I’ve started to combine both the geometric frames I’ve been playing around with as well as the square forms from previous block. I’ve come up with some brooch designs, using the geometric shapes as a wire frame and filling the frame and adding depth with the layered, fold-formed squares. I was originally going for squares on squares (as seen in left image below). I loved this effect but it was using up far too much silver. I thought about using copper and oxidising it, or reticulate small pieces of silver over it but I wasn’t too impressed with these ideas. I loved the frame idea but when sampling, I thought it was all a bit too flat.

sketch3sketch1

After more designs and contemplation I decided to add a frame to the structure, creating more depth. Looking at the Fuerteventura rock faces overlooking the sea and their textures and forms has really helped here as the forms I’m creating by folding the squares are giving a nice, visual effect and towering over the frame.

20161108_17491720161106_103130

Further development below, (attempting to draw) some 3D frames to give the square forms more height and depth like the cliff face in the pictures above.

sketch2

I’ve been sampling using the shapes I’ve found by tracing over pictures from Fuerteventura and Iceland, creating frames. I’m liking this idea very much and looking at possible materials.

sample2

I’m thinking 1.5mm square wire for the frame and 0.7mm silver sheet for the squares. I’m looking at connecting the two parts using either solder or rivets. Although the clean up with be very difficult if I solder so I am pretty sure rivets will be the route to go down. I’m also considering adding a little resin to add a pop of colour or perhaps a little stone setting. I’d love to add my cast piece of lava rock which I found in Iceland, so will continue finalising ideas. Almost there now!

Stevie

 

Elements – A Running Theme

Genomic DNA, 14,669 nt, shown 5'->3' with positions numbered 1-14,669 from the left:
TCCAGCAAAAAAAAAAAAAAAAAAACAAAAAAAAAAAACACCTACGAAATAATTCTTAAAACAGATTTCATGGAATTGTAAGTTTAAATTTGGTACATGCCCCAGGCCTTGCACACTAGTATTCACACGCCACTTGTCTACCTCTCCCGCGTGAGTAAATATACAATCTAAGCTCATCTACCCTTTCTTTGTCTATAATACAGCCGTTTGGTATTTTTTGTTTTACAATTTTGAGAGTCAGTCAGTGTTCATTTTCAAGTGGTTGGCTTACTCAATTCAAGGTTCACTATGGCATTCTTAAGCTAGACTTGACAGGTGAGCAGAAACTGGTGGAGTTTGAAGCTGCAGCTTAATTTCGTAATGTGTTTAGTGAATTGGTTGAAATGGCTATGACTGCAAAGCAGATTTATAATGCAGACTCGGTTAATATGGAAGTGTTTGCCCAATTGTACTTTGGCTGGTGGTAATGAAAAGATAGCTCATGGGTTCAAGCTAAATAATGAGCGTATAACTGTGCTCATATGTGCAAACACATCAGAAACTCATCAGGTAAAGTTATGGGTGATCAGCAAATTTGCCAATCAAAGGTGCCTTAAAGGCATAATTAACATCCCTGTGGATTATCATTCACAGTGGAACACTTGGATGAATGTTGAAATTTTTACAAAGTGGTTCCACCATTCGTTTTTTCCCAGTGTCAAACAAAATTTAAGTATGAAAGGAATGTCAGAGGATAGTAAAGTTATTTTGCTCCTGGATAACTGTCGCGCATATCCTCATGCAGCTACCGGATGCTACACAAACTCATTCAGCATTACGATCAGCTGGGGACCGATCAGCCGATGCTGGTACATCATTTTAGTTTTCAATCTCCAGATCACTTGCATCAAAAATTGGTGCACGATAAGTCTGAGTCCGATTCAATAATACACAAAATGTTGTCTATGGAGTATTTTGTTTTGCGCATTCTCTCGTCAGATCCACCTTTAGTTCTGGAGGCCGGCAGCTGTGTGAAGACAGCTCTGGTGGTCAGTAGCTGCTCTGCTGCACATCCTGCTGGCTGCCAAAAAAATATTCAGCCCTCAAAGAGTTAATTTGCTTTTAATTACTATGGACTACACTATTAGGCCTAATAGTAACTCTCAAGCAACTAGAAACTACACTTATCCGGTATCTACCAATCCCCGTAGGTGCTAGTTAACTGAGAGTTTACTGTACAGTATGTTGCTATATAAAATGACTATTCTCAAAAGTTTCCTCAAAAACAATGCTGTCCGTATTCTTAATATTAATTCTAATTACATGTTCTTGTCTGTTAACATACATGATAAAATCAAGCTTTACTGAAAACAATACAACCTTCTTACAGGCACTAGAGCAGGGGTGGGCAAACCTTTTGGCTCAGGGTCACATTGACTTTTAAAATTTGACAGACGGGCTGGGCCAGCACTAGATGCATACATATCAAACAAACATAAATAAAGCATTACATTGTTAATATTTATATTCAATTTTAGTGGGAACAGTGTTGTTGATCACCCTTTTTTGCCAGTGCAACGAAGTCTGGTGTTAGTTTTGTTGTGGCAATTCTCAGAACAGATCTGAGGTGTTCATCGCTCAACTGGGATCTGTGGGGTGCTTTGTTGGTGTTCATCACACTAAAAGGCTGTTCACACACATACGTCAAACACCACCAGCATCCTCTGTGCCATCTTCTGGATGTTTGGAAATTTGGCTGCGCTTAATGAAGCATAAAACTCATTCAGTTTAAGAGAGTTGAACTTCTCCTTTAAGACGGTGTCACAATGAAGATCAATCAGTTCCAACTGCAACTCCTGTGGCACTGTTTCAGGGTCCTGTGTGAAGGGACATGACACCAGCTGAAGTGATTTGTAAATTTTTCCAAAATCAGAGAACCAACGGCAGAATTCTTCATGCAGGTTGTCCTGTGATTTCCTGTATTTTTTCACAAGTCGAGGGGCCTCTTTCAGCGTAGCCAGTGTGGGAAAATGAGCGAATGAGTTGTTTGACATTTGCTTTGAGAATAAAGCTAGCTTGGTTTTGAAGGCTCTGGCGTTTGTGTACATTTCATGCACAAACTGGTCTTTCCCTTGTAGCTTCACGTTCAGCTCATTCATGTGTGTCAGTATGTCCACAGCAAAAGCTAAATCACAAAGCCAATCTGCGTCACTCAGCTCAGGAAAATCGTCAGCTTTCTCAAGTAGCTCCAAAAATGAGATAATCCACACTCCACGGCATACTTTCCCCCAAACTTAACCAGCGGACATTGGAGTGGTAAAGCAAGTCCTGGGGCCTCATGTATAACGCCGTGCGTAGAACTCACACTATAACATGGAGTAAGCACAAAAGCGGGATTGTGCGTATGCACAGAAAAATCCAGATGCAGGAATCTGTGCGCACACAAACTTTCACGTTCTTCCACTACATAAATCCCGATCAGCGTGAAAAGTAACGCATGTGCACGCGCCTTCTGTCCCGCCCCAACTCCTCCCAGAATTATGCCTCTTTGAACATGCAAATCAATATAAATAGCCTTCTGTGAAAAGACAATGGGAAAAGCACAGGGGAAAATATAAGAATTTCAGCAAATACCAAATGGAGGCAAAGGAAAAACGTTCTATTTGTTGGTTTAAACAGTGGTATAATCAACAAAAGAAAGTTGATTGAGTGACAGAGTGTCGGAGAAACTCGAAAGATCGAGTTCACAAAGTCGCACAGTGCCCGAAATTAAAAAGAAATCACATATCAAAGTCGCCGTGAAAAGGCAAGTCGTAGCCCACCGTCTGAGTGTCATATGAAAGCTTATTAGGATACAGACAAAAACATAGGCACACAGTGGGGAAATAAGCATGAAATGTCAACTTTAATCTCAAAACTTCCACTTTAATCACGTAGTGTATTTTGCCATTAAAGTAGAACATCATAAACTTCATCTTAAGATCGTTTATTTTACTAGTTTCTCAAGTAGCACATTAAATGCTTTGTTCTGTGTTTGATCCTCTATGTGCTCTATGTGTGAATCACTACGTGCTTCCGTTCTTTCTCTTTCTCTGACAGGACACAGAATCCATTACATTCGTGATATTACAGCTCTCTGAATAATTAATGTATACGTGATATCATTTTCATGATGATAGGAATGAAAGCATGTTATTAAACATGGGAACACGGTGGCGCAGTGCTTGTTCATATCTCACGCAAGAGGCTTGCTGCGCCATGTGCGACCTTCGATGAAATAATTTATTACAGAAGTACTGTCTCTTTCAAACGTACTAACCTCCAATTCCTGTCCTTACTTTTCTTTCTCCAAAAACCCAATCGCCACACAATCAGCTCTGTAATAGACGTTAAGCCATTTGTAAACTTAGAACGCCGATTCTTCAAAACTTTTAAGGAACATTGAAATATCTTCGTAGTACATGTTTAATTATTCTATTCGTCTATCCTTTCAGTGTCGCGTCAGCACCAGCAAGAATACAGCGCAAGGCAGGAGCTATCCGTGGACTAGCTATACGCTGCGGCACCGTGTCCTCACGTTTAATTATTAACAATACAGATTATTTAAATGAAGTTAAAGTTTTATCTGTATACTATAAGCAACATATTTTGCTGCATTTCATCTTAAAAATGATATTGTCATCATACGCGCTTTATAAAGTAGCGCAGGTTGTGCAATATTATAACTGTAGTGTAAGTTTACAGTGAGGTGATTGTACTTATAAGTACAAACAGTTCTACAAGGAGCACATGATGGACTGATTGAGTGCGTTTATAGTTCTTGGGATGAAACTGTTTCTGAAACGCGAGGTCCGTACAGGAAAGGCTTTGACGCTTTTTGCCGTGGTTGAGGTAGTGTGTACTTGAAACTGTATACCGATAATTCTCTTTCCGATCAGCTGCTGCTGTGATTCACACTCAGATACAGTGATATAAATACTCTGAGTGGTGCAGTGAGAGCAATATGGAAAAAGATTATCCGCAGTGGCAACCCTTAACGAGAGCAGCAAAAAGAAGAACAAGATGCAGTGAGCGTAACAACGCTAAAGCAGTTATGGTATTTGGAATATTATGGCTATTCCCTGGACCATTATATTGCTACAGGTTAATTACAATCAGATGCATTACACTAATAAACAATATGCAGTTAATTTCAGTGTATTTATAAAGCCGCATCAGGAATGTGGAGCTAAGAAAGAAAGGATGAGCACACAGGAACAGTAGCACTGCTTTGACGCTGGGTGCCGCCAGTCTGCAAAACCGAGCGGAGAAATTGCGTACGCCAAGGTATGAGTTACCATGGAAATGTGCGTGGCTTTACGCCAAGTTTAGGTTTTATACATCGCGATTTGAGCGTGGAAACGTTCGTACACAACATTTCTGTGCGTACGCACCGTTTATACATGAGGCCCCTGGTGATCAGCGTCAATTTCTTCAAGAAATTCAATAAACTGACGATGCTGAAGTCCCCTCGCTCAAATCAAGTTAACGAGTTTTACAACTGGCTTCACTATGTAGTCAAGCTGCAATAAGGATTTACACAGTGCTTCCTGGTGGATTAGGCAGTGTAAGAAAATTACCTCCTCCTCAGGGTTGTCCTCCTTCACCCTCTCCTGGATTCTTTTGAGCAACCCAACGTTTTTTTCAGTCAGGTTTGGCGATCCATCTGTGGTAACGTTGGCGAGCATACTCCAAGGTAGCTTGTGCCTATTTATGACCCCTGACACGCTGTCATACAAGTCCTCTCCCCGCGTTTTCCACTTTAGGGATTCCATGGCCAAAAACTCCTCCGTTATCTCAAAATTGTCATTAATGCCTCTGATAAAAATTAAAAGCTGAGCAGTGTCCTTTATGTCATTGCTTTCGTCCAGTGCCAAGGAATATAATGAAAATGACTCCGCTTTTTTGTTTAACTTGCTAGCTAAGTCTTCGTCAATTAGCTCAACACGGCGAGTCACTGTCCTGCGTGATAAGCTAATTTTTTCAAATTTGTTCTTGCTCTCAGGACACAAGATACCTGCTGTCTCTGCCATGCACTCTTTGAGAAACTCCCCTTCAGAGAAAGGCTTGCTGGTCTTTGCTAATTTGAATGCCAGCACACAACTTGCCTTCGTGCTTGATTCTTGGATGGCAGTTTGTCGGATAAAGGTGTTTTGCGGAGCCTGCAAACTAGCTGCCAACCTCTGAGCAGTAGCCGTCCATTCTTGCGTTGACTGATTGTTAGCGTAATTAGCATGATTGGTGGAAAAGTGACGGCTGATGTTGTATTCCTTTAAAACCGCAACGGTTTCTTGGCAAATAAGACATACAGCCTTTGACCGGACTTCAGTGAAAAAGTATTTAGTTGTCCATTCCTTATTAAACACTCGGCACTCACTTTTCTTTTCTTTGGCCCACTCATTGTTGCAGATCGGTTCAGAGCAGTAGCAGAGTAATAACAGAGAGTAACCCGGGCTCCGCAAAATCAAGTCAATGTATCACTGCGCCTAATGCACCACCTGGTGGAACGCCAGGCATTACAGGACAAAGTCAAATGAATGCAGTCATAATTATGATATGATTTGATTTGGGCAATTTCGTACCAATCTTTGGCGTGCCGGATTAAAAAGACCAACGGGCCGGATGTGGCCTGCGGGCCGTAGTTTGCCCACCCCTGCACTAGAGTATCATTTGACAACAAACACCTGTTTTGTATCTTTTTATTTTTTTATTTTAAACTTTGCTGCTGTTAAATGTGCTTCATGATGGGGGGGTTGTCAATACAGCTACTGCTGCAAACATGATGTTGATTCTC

Towards the end of our HND1 we were creating CAD pieces which we would be carrying through to our HND2 under the brief ‘Elements’. This will then play a part throughout our body of work for the rest of the year. I unfortunately didn’t like the piece I’d created in CAD and will not be using this through my work. I have new ideas however that I will take forward instead. If it’s to be my ‘staple’ then it should be my decision, not someone else’s. I’ve decided to go with my initial idea here and hope to fit this through what’s to come.

I think I’ve maybe found this more difficult than others. I know what materials I like to use, however, when it comes to shapes, colours or textures I’m not sure where I stand. I find I work very spontaneously outside of college and my work is pretty commercial based. Although I do now use a sketchbook for ideas, they are often one-off design ideas, rather than a collection of work. Commercial for me is not a problem but this doesn’t seem to be the way we are to go with college, which I also don’t have a problem with. I am just finding it difficult to pin point my ‘style’. I feel I am still very much experimental in everything I create after just 2 years of creating jewellery. I don’t feel I have a specific similarity to my work yet. I would like to design more contemporary styled pieces and maybe I’m just thinking too much about this causing a creative block.

I’ve had a look through the pieces I have made over the last 2 years to try and gain some clarity:


My NC work:

Triangles and angles generally were stronger in my work rather than curves (although I did dabble in this style for my final piece of the year). No colour in particular stands out to me as a continual theme but I did have a love for purple and often used a frosting wheel for satin finishes.
My HND1 work:

Throughout the HND1 I worked with angles. I took shapes such as pentagons and manipulated them into random, geometric shapes. I also took circles and gave them angles which is what ultimately created my final pieces toward the end of the year. As for colour, again nothing was particularly prominent to me. I used patina as a means to tick a box for SQA but not something I would generally use in my work. I did find towards the end of the year a new love for yellow, however, in the end I chose crimson colours to make the goldleaf pop in my final piece and the year was over.
I myself don’t see any link between my pieces here other than the use of resin and stone setting. I feel there’s not much time to continue pondering it all and have decided to go with my current passions and use those in the brief The Street. I’m thinking geometric, off-kilter shapes and squares. It may sound like a random combination but I’ll see how it goes. Yellow is the colour I’ve been drawn to since June so will go with this also. Resin is a big possibility for the final pieces. This is at least a starting point for my sketchbook. Ok, off I go to my sketchbook!

Stevie.